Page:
Catholic priests are trained to be prepared for anything that happens during Mass. There are guidelines on every eventuality, from what to do in case of gunfire to what to do in the event of an insect plopping itself into the Precious Blood. Probably a consequence of Seen It All. Also probably in part because priests are expressly forbidden to pause a Mass once it's progressed past a certain point for any reason until it's over. It makes perfect sense to give them some idea of what to do should case of events like the above occur. Or, in the case of medical emergency in the Church, the priest is permitted to pause the Mass for such time as is necessary to administer the Last Rites. If the priest himself is the subject of the medical emergency, the Mass will be paused until another priest can finish it.
Leaders of other religious services also often rely on a combination of being Crazy-Prepared and Xanatos Speed Chess, depending on how experienced they are and what kind of restrictions they're under.
These. Hey, you never know when a couple dozen feet of rope will come in handy!
Most American states now have "shall-issue concealed carry" laws, allowing ordinary people to get a license to carry a concealed handgun. Every day there are tens of millions of regular folks in the U.S. walking around in grocery stores and shopping malls with loaded guns, just in case.
During Q&A after a book reading, Patrick Rothfuss was asked about his views on circumcision. happened that he had an article he'd written years ago as a university student.
Walt Disney had the first seven seasons of Walt Disney Presents filmed in color, even though ABC only broadcast in black and white at the time. After color television became more common, networks could air the color versions of these episodes when showing reruns.
This is the aim of the survivalist movement.
The U.S. Food & Drug Administration, in charge of food safety in the U.S., is remarkably more prepared for all sorts of things than one might initially expect. MythBusters discovered this when they went to test the myth that one could use explosives to tenderize meat. Not only had the FDA heard of it, but they approved a method of doing so, with precise proportions of explosives, meat, and size of a water tank in which to perform this.
This trope is why everyone who lives in areas susceptible to natural disasters and/or far from population centers advocate having a survival kit.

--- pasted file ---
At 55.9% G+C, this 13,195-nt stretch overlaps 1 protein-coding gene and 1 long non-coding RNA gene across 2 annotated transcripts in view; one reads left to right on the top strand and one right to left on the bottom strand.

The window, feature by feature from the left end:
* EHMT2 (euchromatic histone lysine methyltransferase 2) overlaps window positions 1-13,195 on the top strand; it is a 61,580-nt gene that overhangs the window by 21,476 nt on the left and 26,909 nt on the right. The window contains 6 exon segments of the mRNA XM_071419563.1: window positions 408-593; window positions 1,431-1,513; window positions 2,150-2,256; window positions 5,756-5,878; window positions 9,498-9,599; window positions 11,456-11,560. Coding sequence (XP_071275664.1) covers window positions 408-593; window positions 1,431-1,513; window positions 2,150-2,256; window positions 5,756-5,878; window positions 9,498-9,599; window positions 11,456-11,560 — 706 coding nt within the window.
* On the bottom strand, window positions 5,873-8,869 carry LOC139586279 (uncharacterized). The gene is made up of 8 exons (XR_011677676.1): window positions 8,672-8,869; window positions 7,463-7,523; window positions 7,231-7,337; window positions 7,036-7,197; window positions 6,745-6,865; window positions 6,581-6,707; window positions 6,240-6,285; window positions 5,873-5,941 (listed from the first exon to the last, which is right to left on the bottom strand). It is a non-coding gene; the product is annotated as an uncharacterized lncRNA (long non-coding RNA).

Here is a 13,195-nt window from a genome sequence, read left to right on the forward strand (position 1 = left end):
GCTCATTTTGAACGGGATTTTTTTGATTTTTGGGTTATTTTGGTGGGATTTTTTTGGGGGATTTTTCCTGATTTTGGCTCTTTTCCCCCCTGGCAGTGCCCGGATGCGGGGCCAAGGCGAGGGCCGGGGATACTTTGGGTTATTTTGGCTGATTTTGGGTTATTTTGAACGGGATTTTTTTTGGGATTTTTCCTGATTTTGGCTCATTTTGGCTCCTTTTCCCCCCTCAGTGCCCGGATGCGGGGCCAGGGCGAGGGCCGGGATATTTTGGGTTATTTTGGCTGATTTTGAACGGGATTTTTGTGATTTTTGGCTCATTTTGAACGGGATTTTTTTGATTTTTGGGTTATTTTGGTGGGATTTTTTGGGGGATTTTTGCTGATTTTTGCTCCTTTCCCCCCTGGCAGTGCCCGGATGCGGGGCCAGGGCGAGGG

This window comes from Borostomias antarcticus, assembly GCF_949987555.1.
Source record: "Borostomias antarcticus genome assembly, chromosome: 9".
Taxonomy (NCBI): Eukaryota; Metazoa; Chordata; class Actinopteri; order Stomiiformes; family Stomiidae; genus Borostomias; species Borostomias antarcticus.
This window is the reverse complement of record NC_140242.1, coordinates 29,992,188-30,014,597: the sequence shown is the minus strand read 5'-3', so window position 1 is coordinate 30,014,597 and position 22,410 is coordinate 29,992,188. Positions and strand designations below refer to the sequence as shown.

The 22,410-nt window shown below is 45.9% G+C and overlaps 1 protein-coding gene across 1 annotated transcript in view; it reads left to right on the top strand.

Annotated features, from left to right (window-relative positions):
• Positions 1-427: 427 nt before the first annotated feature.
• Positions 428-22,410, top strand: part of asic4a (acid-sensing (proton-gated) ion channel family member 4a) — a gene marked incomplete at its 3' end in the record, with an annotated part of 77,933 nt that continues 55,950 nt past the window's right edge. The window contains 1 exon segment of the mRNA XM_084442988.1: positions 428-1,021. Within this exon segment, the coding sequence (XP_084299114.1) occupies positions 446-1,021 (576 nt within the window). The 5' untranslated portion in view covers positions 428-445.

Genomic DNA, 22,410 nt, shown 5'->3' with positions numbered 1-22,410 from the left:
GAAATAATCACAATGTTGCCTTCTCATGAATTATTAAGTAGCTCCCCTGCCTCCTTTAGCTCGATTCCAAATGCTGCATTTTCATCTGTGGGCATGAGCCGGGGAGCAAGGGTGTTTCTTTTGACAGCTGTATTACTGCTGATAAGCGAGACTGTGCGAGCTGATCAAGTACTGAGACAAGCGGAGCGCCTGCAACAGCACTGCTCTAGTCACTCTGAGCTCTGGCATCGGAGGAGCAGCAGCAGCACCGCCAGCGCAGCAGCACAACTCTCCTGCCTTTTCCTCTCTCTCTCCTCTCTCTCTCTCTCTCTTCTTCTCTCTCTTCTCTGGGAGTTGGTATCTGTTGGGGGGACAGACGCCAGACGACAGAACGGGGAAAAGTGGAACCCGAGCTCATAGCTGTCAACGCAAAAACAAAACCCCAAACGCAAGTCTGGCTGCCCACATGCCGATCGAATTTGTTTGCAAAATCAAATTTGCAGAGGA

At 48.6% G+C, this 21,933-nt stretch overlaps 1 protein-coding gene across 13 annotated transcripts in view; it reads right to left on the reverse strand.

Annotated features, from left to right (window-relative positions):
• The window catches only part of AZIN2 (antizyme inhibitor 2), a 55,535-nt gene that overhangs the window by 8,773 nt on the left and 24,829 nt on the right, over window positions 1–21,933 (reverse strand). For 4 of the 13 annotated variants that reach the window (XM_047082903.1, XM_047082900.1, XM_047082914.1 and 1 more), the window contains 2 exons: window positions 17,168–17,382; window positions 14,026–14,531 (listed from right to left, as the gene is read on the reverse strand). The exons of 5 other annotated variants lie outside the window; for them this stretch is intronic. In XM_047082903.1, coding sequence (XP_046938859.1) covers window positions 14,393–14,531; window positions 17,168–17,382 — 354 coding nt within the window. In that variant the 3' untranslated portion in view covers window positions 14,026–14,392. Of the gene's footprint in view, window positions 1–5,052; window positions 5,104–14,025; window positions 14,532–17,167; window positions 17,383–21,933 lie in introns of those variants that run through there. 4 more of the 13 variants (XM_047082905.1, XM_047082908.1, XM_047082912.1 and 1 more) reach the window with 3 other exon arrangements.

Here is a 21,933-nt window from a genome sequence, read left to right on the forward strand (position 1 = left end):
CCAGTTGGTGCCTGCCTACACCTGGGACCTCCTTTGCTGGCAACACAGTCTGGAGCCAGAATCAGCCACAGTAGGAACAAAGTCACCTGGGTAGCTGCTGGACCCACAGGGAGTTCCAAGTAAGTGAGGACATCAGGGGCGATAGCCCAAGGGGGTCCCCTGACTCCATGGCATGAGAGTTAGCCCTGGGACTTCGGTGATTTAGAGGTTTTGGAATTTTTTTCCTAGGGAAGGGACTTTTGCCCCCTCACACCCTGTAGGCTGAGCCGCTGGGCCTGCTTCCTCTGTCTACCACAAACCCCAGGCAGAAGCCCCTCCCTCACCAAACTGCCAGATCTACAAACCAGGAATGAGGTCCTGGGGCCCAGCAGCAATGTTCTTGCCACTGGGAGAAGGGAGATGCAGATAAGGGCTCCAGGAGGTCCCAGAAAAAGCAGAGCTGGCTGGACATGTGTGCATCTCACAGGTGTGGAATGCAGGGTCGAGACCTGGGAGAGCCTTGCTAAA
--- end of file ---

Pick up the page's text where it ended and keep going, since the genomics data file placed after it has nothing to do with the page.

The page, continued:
The International Statistical Classification of Diseases and Related Health Problems lists diagnostic codes used for medical billing. The 10th revision (ICD-10), due to go into effect October 1, 2014, includes unprecedented levels of specificity, including a code for being attacked by an orca.
To become an official London cab driver, one must pass "The Knowledge" - a test of every street and building within six miles of Charring Cross. Completing this test usually takes multiple years. It's been called the hardest test of any sort. To study for it, applicants spend hours daily riding on London's streets on scooters with mounted maps, taking in every landmark they can. When applicants take each of the three tests, they are asked to call out the best possible route between several sets of locations, with illegal actions (making an illegal turn, going the wrong way down a one-way street) being an automatic fail. Even Sat-Nav (GPS) systems pale in comparison with the navigational prowess of an official London cabbie.
Laws, in general, need to cover every possible variation of events that might occur, which is why most laws are so long. The United States Copyright law, for example, includes a section specifically addressing works created by animals or deities. (In short, they won't copyright such works, but the fact that they have a plan in place in case someone tries to register one is impressive.)
Compendium of U.S. Copyright Office Practices, Third Edition: The Office will not register works produced by nature, animals, or plants. Likewise, the Office cannot register a work purportedly created by divine or supernatural beings...